“The House is extremely comfortable and convenient for the patients and their families since it is right across the street from the entrance to the hospital.  It is very nicely decorated and has a full kitchen with everything the families need to prepare their meals.  One of our clients has been there for over three weeks now.  He and his wife feel as though it’s a ‘home away from home’ for them.”

Each of the three floors accommodates three families, except the first floor which accommodates two.  Each family has its own fully furnished bedroom.  They share a comfortable living room, as well as a walk-out back deck with table and chairs and a fully equipped kitchen with all major appliances.

The “Instant Support System”

Here families and patients have a chance to meet each other and to share their experiences.  On-site housing coordinator Cristin O’Rourke calls the house “an instant support system.”  Wives get together at the end of the day.  People who are going through the same thing meet, encourage, and support each other.  This is a time that can be lonely and frightening.  Here, some of the burdens are lifted, the load is made lighter, and the sense of isolation is replaced by a sense of connection and shared bonds.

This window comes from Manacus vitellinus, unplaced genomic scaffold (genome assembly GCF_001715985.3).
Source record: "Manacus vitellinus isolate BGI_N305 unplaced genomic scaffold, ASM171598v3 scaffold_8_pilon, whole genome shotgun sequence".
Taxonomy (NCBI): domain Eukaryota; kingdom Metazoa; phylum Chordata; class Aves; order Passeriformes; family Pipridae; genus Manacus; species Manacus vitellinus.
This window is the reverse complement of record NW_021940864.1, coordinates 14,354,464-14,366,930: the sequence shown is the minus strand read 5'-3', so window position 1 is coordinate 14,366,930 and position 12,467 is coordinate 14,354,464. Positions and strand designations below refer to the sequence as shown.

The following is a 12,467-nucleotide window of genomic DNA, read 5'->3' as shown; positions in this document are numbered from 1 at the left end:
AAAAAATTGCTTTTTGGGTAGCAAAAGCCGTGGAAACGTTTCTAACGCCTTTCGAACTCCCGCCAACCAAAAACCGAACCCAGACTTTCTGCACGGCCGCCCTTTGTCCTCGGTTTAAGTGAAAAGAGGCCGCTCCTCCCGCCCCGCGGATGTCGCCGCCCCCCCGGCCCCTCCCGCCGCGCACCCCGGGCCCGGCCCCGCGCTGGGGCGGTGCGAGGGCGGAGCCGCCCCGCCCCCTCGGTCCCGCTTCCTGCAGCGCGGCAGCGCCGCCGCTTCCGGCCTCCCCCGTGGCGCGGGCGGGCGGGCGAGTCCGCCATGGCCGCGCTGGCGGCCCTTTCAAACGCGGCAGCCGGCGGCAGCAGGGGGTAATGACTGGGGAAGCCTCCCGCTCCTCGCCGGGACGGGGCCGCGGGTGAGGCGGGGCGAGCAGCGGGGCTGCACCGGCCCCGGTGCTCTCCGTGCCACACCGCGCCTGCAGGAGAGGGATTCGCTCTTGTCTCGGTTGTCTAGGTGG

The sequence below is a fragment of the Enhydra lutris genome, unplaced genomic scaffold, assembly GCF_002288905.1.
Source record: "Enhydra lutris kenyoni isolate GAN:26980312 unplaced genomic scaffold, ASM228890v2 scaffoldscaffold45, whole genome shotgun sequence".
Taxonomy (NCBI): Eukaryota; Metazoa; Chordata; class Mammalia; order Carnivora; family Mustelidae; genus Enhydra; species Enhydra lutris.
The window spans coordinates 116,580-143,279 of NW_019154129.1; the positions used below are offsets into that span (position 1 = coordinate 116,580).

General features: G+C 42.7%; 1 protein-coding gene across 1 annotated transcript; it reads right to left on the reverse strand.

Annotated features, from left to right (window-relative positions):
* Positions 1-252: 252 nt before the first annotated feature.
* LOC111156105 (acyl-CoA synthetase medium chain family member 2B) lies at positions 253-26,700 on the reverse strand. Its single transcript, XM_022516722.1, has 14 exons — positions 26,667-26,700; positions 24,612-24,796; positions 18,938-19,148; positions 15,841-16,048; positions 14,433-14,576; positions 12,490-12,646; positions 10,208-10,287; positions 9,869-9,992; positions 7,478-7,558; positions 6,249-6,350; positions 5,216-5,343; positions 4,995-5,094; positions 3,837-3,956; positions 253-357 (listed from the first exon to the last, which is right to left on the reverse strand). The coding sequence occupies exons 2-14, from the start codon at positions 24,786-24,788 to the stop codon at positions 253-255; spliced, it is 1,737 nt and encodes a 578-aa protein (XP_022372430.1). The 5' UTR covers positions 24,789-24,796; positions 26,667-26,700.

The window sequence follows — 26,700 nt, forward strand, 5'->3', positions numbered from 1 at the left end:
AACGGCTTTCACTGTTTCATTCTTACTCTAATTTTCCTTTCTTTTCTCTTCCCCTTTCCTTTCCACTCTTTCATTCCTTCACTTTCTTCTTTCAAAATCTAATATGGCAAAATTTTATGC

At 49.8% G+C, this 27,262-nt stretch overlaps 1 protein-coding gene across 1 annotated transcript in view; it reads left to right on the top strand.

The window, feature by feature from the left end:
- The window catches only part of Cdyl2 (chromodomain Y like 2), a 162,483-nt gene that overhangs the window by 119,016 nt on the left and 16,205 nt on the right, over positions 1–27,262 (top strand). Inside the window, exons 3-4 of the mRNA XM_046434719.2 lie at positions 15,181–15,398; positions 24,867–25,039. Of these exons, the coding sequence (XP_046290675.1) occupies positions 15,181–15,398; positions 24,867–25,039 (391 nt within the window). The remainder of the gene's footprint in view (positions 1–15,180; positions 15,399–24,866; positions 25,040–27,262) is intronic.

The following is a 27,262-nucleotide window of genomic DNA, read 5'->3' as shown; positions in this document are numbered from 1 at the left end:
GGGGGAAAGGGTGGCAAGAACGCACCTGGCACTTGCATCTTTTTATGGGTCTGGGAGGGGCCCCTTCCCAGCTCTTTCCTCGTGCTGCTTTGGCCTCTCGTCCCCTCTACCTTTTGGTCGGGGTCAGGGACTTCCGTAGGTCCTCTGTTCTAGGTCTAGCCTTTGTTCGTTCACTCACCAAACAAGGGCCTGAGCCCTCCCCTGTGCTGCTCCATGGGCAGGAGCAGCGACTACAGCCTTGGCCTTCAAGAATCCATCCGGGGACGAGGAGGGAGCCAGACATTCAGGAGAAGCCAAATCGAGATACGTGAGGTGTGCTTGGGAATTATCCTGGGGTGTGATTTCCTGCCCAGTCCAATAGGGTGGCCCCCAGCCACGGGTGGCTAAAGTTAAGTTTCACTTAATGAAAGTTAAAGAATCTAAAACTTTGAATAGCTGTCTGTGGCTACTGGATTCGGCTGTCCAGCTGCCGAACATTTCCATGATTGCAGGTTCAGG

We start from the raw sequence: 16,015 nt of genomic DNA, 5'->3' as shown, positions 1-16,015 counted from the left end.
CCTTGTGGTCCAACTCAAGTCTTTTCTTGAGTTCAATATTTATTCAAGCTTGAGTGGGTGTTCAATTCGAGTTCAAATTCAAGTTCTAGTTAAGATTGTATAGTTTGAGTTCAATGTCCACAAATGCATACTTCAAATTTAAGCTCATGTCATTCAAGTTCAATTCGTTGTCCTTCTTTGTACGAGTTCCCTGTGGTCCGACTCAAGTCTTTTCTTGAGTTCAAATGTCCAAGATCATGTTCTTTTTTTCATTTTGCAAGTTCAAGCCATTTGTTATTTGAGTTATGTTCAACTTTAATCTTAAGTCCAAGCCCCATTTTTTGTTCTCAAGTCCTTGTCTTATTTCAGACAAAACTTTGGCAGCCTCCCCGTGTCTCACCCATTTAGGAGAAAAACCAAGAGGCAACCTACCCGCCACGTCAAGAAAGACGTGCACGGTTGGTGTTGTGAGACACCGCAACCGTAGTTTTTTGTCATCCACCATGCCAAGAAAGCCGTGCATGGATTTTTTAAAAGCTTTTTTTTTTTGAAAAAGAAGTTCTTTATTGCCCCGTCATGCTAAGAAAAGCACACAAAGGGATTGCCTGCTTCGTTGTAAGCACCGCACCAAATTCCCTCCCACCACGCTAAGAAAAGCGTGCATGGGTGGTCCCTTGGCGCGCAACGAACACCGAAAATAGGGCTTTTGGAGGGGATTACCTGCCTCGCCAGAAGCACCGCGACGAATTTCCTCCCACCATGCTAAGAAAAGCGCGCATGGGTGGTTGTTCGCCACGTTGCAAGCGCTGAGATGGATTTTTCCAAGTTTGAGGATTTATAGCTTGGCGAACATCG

Attorney Gary Galiher found that, “Our client and his wife have become very close to the other families with whom they share the house.  Theirs is a unique experience and one these families and caregivers so intimately understand.  Each family has a sense of what the other is going through and provides a special kind of support.”

Families can take meals together and relax in the living room.  They can retire to the peace and privacy of their quarters for needed rest.  It offers respite for caregivers, who often find that their responsibilities are now 24/7, as they gather at the end of the day, perhaps just to share a moment or two with someone who knows what they are going through.  The journey is a long one, but it need not be taken alone.  They have friends.  People care.  And their medical team is right across the street.  Its team members are part of “The House” too, as its nurses, counselors, chaplains, and social workers cross Francis Street, seeing to the care of their patients and their loved ones.

A Beautiful Home

“The House” is not merely a house, it is a beautiful home for patients and families, many of whom find themselves far away from their own homes in a strange city with very cold winters.  “The House” thus becomes a haven, a place where the emotional support and care of those it shelters is  paramount.  The on-site housing coordinator, Cristin O’Rourke, is there to look after the guests’ needs and to help with their concerns.  Upon arrival, each family is given a “resource packet,” which has helpful information on an array of subjects, including information about the city, transportation, the location of pharmacies, worship, and entertainment.